ebookcovernyn3There’s loads more about handling back story in Writing Plots With Drama, Depth & Heart: Nail Your Novel 3.

Have you had to tackle a story where the hero is rediscovering a hidden past? What problems did you encounter? What smart solutions did you come up with? Let’s discuss!

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  1. #1 by mrdisvan on August 2, 2015 - 7:13 pm

    For the best handling of fractured remembering, I recommend the first chapter of Shute’s novel Lonely Road. Also worth a look: Gene Wolfe’s Soldier in the Mist and Alan Moore’s Miracleman (aka Marvelman).

  2. #3 by phantomwriter143 on August 2, 2015 - 7:24 pm

    Some great advice! My MG book’s MC has retrograde amnesia from a brain injury, but I rarely use flashbacks when she does regain portions of her memory because that is a bit confusing for kids. I’ve found amnesia to be both a handy storytelling device, but also a very tricky one to manage. Now I have another reference for it. Thanks!

  3. #5 by Steve Mathisen on August 3, 2015 - 7:09 pm

    Reblogged this on Odd Sock Proofreading & Copyediting and commented:
    Backstory is one thing that all writers struggle with. Here is some excellent advice on how to handle it.

  4. #7 by dogleadermysteries on August 3, 2015 - 10:52 pm

    Oh, terrific topic! Backstory, like an awkward meeting forgettable or a nagging childhood ghost supressed and beaten into a messy trash worthy pulp, hits me where I live. I happen to love writers who can turn backstory into artful supense like Gregory MacGuire in “Egg and Spoon” or Margaret Atwood in “Alias Grace.”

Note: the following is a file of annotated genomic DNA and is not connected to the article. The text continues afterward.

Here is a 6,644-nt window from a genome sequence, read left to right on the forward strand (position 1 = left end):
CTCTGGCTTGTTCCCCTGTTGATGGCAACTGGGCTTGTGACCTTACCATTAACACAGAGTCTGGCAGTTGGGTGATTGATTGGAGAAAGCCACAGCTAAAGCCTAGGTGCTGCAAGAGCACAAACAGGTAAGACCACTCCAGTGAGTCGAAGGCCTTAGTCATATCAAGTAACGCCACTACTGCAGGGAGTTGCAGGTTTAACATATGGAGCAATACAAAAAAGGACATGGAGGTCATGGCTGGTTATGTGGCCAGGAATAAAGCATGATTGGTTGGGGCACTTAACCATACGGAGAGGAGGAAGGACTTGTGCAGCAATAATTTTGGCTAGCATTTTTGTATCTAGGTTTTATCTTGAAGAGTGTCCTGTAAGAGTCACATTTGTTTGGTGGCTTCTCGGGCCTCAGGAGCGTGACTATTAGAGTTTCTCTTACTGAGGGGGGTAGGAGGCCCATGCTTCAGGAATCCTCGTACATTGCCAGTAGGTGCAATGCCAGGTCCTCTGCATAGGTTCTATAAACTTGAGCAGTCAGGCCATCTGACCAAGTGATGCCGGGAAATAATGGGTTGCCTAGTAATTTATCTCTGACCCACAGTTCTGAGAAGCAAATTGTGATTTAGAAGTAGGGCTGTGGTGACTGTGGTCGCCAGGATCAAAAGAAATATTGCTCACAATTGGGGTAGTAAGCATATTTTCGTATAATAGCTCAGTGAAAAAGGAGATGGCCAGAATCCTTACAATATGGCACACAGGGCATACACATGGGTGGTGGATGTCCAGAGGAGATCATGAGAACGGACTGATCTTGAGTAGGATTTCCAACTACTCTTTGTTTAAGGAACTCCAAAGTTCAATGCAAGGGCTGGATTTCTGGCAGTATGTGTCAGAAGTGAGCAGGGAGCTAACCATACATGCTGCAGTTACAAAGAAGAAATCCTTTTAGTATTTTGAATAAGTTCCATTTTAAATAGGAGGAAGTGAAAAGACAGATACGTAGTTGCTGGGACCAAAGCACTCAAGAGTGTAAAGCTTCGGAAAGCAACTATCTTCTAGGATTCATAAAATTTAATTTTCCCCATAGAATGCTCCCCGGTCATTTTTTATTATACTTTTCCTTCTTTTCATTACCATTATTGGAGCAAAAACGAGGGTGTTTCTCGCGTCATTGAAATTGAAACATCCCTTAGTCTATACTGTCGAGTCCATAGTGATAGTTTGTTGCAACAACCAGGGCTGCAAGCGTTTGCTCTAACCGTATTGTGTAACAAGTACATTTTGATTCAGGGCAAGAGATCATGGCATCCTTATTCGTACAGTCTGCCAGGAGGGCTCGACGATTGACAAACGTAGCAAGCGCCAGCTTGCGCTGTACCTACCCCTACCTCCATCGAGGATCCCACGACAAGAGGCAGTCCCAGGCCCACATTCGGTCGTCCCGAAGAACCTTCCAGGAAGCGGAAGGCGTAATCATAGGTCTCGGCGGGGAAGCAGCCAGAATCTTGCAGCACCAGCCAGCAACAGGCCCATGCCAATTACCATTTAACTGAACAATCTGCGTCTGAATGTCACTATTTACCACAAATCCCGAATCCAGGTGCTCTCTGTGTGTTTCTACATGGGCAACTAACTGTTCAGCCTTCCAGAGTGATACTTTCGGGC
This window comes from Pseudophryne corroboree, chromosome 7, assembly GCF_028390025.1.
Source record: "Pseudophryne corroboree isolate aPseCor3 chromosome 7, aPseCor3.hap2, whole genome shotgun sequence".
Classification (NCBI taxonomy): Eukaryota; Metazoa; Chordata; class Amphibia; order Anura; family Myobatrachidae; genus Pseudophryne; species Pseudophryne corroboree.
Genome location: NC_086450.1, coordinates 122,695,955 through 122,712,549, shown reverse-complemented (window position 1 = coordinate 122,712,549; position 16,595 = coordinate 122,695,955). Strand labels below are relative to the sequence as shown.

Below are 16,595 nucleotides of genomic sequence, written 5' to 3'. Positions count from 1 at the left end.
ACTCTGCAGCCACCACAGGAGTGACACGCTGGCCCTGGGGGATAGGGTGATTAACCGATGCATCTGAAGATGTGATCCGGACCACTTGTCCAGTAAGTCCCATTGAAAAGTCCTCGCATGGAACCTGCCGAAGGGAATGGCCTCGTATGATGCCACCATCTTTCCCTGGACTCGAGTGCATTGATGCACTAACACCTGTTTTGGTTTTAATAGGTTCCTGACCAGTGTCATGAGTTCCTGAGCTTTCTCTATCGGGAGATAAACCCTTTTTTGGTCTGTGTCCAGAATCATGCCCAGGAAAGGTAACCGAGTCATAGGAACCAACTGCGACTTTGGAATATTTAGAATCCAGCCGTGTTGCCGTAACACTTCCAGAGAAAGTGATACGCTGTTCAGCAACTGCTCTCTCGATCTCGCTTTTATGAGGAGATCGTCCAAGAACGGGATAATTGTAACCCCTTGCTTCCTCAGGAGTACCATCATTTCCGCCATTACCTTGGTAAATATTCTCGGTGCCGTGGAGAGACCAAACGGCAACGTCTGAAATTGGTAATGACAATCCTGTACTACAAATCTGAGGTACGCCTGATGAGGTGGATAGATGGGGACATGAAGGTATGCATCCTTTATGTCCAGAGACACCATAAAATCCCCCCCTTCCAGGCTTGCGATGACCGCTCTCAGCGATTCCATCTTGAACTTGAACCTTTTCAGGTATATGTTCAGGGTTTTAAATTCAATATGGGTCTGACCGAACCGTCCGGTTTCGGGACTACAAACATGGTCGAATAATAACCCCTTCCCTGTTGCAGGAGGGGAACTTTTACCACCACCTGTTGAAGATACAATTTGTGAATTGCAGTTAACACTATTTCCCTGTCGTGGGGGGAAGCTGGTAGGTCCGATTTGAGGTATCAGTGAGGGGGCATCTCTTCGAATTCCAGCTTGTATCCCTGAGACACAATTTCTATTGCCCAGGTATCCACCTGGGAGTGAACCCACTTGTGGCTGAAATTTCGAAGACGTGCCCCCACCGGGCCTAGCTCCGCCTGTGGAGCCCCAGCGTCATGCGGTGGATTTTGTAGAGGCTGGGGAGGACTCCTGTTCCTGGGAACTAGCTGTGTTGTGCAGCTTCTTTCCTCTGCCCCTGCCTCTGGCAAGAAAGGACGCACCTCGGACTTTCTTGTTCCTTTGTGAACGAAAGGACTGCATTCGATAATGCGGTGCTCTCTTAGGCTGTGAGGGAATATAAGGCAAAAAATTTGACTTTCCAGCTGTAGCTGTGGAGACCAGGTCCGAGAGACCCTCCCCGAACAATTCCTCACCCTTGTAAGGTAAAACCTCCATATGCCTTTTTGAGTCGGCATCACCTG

I’ve been avoiding putting much of it in any of my short fiction or novels, but as a reader I love knowing why a character is stuck in his or her life and resists change or healing. Reblogging this now on my new Moaning (bout writing) Monday.

    • #8 by Roz Morris @Roz_Morris on August 5, 2015 - 7:44 am

      ‘Artful suspense’ – that’s a lovely way of describing it. Back story doesn’t have to stay in the background. Thanks for the reblog, Deborah!

      • #9 by dogleadermysteries on August 5, 2015 - 3:13 pm

        Hi Roz thanks for the brilliant insights into what makes fine fiction work and the discussion on your site. I’ll keep pointing my fiction writing friends your way.

  5. #10 by dogleadermysteries on August 3, 2015 - 10:56 pm

    Reblogged this on Dog Leader Mysteries and commented:
    New blog topic on Mondays: Moaning (bout writing) Monday.

    For my readers who are also writers of fiction. Roz Morris, author and editor, best selling author of “Nail Your Novel” has a treat for writers today.

    5 Tips for…amnesia and back story.

    Oh, terrific topic! Backstory, like an awkward meeting forgettable or a nagging childhood ghost supressed and beaten into a messy trash worthy pulp, hits me where I live. I happen to love writers who can turn backstory into artful supense like Gregory MacGuire in “Egg and Spoon” or Margaret Atwood in “Alias Grace.”

    I’ve been avoiding putting much of it in any of my short fiction or novels, but as a reader I love knowing why a character is stuck in his or her life and resists change or healing. Reblogging this now on my new Moaning (bout writing) Monday.